The Ralph Bates Pancreatic Cancer Research Fund

Newsletter December 2016

Another year nearly over! It doesn’t seem that it’s 17 years since the millennium when we had all that doom and gloom about what the year 2000 would do to us, does it? If we believed the doom mongers we wouldn’t bother getting out of bed in the mornings! It’s important to stay positive, isn’t it?

Unfortunately, though, we start on a sad note. Pat Baly, one of our founder-Trustees, passed away in October after a short illness aged 94. Pat supported our Fund from its start in January 1992 until he died. He had a tremendous influence on the way the Fund was set up and developed and was instrumental in arranging variety shows at the London Palladium and Shaftsbury Theatres to get the Fund off the ground.
Pat’s family have kindly nominated our Fund to receive donations in his memory and we are extremely grateful for this gesture.

That’s Pat on the right in one of his more “saucy” poses! We will certainly miss him.

Our research has continued;
At St George’s University of London in Tooting, one of our research teams under the direction of Professor Gus Dalgleish, has been continuing research into the effect of various combinations of drugs on cancerous cells. Gemcitabine, the standard drug for pancreatic cancer, has been combined with each of Lenalidomide, a derivative of thalidomide, low dose Naltrexone and Cannabidiol, a derivative of cannabis. Research has concentrated on whether or not these drug combinations enhance the effect of the other drug or drugs in the combination. Enhanced cancerous cell death has been seen when gemcitabine is combined with Cannabidiol, which may be related to a change from suppressing cell growth to actually killing those cells. The research team consider this development as “great progress”. This is good work but there is still a long way to go.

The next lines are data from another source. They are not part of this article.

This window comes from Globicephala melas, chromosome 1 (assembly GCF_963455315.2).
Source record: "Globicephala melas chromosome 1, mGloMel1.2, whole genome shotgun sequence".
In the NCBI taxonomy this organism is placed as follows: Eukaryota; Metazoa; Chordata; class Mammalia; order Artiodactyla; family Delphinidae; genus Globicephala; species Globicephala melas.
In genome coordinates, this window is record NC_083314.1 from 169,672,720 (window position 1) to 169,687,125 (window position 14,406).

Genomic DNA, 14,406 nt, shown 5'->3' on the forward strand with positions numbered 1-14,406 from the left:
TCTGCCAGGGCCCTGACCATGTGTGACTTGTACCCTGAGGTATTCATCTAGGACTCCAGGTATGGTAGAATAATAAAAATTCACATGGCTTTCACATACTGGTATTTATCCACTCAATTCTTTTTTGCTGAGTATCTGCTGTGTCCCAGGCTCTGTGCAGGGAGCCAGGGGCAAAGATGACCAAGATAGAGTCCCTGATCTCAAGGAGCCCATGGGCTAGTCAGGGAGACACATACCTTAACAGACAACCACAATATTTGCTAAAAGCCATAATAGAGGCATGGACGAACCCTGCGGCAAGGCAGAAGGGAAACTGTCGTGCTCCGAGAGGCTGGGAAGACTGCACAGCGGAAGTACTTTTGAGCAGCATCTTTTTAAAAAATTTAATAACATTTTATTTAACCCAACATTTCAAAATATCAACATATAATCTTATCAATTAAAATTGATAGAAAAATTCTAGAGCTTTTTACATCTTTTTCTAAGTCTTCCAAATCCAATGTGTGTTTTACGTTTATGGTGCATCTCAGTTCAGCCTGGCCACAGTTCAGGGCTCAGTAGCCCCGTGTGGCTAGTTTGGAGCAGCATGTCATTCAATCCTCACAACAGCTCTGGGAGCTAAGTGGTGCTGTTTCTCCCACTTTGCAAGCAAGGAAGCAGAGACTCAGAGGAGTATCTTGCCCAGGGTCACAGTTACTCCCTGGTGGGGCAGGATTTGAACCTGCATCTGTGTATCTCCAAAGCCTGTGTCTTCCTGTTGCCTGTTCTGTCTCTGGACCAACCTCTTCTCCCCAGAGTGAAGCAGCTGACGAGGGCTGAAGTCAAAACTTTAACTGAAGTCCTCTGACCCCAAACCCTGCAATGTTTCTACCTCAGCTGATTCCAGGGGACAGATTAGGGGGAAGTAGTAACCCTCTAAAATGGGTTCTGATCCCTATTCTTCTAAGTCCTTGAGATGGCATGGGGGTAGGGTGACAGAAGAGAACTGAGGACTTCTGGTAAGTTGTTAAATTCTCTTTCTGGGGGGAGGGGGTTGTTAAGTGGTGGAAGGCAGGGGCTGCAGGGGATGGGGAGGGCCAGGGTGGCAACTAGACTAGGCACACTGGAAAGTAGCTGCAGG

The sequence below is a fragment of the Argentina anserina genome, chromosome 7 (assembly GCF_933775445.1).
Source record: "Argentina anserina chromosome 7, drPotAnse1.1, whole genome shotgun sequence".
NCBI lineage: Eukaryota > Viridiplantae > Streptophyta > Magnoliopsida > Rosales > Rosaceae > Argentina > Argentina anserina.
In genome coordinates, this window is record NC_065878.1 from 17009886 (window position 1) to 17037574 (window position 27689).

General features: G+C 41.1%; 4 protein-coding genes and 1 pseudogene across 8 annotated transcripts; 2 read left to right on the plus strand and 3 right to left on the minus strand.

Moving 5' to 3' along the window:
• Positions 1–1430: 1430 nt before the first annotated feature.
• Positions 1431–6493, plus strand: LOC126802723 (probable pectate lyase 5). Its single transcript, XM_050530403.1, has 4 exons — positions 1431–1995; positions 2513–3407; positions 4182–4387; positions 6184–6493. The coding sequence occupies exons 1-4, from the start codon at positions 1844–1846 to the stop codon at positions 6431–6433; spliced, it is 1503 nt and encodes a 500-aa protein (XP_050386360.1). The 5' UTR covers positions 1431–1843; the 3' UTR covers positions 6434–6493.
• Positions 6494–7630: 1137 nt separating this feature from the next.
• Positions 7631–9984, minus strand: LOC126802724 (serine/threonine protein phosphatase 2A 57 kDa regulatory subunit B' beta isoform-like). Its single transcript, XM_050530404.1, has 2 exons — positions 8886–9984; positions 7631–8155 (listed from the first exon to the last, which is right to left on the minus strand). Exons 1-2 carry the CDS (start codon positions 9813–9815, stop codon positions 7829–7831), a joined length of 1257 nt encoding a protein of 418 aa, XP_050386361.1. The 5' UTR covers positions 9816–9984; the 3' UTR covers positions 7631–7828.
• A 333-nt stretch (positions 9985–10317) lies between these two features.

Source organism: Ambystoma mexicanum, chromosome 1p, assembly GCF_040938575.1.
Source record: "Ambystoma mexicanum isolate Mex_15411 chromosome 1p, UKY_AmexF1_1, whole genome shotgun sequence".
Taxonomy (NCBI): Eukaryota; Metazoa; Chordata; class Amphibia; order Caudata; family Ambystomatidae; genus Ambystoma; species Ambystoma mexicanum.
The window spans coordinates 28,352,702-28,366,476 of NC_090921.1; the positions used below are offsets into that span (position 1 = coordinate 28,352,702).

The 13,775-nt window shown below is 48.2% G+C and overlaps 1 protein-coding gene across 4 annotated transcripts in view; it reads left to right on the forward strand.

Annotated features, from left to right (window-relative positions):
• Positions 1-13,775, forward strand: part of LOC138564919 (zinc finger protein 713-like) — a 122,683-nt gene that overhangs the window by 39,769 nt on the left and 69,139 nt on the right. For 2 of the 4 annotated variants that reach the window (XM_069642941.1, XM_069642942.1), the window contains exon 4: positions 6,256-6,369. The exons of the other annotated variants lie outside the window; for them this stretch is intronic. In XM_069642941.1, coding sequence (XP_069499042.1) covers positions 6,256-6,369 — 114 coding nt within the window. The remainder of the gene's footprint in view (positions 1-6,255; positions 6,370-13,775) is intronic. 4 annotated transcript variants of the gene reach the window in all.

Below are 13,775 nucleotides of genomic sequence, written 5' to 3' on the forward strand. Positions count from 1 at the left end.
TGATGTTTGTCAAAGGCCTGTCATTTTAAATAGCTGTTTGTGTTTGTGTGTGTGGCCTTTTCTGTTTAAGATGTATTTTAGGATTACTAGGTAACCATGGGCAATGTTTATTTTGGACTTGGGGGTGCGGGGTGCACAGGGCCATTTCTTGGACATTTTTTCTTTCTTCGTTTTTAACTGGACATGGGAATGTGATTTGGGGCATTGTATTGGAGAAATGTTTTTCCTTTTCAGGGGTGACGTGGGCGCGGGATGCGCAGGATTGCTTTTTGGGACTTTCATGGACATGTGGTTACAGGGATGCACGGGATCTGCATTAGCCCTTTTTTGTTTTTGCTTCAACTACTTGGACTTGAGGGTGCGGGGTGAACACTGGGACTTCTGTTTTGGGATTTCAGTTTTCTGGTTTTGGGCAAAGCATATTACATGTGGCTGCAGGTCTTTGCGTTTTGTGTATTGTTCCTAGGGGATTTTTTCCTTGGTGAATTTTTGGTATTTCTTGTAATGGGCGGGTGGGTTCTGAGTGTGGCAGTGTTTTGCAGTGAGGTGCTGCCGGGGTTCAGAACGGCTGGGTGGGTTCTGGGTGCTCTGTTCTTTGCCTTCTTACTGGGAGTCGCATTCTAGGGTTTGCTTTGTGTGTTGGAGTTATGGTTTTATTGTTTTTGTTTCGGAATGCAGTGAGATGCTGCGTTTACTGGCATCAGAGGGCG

The team researching the effect of protein control on cancerous cells, led by Dr. Androulla Elia, has also had a successful year. Their previous research has shown that a certain “good” protein (4E-BP1 for the technical readers!) is often present in very low amounts in pancreatic cancer cells. Tests using a combination of gemcitabine and a cytokine (a substance secreted by certain cells in the immune system which has an effect on other cells), have shown that;

  • The growth of pancreatic cells can be inhibited
  • Cancerous cells can be induced to die.
  • The level of the protein 4E-BP1 in cancerous cells can be increased, which is favourable.

The team has been collaborating with a group at the Cancer Research Centre in Toulouse, France, where the protein can be induced, enabling the effect on pancreatic cancer cells to be closely monitored. As the team says- “we have some very exciting preliminary data” which will be worked on going forward.

Part of our research started some 25 years ago and as you can see from the above, some results are finally starting to filter through. It’s a long haul and the dedication of the research teams is commendable. It’s good to see collaboration between teams as it’s not a race to find a cure for pancreatic cancer, but an aim. Let’s hope 2017 is productive!